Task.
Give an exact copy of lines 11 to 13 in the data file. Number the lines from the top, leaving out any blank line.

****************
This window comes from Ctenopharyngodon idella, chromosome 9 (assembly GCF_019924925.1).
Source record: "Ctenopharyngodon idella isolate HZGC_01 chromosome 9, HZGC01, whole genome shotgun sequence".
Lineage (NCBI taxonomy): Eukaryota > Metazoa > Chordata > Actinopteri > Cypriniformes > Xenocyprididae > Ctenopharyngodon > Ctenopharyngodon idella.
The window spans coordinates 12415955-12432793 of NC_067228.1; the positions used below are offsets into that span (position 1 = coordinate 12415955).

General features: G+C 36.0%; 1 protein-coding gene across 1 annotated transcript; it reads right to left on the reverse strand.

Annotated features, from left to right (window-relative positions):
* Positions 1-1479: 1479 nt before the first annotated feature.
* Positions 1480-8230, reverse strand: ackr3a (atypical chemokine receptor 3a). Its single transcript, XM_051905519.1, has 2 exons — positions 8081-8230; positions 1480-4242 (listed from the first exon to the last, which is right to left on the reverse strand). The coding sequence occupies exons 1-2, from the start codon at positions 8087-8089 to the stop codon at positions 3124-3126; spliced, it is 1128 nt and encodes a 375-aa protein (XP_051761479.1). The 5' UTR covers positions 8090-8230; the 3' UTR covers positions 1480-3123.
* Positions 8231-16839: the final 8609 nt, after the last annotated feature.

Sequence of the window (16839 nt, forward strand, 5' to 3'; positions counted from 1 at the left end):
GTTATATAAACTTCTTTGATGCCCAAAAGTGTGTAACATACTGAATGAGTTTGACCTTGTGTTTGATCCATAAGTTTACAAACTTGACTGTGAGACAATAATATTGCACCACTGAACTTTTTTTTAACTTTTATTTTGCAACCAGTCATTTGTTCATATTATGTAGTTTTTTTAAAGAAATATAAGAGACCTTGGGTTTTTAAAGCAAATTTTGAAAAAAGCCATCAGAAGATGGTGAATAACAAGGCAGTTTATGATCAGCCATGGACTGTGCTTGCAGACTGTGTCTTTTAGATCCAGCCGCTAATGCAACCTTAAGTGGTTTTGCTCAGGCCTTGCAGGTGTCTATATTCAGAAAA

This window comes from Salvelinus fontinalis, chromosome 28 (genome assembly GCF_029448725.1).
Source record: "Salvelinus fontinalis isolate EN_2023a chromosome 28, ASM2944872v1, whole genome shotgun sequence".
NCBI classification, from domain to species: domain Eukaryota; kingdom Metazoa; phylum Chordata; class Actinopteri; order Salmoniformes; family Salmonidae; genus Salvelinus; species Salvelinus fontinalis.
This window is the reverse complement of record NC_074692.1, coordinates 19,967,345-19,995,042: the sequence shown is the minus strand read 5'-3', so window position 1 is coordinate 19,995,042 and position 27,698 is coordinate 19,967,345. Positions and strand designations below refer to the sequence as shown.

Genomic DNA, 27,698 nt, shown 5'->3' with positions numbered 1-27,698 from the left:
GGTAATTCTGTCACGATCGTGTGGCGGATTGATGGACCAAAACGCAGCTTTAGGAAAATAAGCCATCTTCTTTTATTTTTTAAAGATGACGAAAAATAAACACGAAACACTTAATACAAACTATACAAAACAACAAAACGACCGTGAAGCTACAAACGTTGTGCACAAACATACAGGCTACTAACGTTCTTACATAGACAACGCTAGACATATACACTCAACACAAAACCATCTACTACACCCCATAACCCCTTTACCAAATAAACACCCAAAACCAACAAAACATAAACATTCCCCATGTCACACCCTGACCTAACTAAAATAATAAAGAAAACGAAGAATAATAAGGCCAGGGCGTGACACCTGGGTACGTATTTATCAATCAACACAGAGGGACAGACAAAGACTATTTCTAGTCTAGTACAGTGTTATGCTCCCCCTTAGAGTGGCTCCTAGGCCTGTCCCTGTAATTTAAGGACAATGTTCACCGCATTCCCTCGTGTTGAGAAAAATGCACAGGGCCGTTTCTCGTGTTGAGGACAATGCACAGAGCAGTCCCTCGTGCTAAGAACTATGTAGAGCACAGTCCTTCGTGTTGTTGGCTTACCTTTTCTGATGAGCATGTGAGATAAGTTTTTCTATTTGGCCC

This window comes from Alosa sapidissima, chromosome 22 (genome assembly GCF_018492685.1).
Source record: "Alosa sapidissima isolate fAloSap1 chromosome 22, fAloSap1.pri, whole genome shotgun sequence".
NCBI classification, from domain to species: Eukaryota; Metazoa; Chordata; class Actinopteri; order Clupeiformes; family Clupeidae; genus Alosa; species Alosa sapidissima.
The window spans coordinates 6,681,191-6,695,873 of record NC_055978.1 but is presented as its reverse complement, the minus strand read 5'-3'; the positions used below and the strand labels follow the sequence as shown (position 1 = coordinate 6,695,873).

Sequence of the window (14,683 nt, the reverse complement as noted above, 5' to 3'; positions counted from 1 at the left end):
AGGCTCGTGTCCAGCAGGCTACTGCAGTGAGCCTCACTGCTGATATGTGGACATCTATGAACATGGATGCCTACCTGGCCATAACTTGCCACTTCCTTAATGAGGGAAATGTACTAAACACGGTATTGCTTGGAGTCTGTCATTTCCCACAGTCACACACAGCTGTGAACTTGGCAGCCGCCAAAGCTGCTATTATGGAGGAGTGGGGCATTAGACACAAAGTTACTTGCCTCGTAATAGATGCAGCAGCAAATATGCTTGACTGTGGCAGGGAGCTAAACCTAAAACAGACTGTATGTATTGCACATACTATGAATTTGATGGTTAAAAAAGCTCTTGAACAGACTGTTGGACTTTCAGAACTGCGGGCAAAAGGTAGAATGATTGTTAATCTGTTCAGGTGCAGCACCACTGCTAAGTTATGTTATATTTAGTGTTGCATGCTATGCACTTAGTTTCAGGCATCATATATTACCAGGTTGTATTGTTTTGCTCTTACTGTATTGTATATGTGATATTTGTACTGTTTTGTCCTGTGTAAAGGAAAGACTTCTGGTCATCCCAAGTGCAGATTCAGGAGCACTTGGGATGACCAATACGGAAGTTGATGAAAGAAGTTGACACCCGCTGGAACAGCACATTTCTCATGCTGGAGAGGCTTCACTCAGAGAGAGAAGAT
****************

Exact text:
GTTATATAAACTTCTTTGATGCCCAAAAGTGTGTAACATACTGAATGAGTTTGACCTTGTGTTTGATCCATAAGTTTACAAACTTGACTGTGAGACAATAATATTGCACCACTGAACTTTTTTTTAACTTTTATTTTGCAACCAGTCATTTGTTCATATTATGTAGTTTTTTTAAAGAAATATAAGAGACCTTGGGTTTTTAAAGCAAATTTTGAAAAAAGCCATCAGAAGATGGTGAATAACAAGGCAGTTTATGATCAGCCATGGACTGTGCTTGCAGACTGTGTCTTTTAGATCCAGCCGCTAATGCAACCTTAAGTGGTTTTGCTCAGGCCTTGCAGGTGTCTATATTCAGAAAA

This window comes from Salvelinus fontinalis, chromosome 28 (genome assembly GCF_029448725.1).
Source record: "Salvelinus fontinalis isolate EN_2023a chromosome 28, ASM2944872v1, whole genome shotgun sequence".